About half of the FIA contracts sold in 2021 had lifetime income riders, Moore said. In 2016, according to her data, among carriers in her survey that offer lifetime income riders on their FIAs, an average of 20.4% of the contract owners were drawing income. It’s difficult to say how many might plan to use them in the future. Very few, if any, owners of FIA contracts “annuitize” them—that is, convert them irrevocably to an income stream for the life of the owner.
Over the past 10 years, a lot has remained the same in the FIA business. People of the same age range—55 to 65—are buying them. Products with the highest crediting rate still attract the most interest from investors. When interest rates are low, FIAs can be expected out-yield certificates of deposits and bonds. Independent insurance agents still sell a majority of the contracts.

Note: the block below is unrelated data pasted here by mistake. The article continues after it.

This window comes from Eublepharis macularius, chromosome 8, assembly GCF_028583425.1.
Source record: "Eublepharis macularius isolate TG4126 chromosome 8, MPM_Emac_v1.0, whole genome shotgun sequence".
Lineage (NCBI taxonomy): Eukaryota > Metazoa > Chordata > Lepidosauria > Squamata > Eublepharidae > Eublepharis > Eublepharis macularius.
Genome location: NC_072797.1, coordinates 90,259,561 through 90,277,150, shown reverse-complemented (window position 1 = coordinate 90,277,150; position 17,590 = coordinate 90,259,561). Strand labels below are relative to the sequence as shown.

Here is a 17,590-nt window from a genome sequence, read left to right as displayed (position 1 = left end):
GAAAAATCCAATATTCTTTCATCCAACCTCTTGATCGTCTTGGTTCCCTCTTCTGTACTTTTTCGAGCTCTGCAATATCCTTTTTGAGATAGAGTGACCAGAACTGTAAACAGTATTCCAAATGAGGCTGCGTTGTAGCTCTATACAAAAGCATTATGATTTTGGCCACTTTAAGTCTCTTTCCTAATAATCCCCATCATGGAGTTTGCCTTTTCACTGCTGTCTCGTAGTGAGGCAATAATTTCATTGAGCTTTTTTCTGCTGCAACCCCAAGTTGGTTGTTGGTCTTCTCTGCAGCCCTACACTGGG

But a lot has also changed. Sales have doubled, and distribution has expanded beyond independent agents to the banks and independent broker-dealers. Big Wall Street firms like Apollo, KKR and Blackstone now have ownership shares in big FIA issuers. They have pioneered the investment of FIA premiums into private credit and other alternative assets.
The mainstreaming of the FIA might be the biggest change in the last 10 years. With Wall Street’s help, it has emerged from the shadows into the spotlight. The FIA survived attempts by the SEC and the Department of Labor to regulate it more closely. It was more adaptable to the post-Great Financial Crisis economic climate than other annuities. Its strength and weakness are its link to the equity markets; as equities go, so goes the FIA.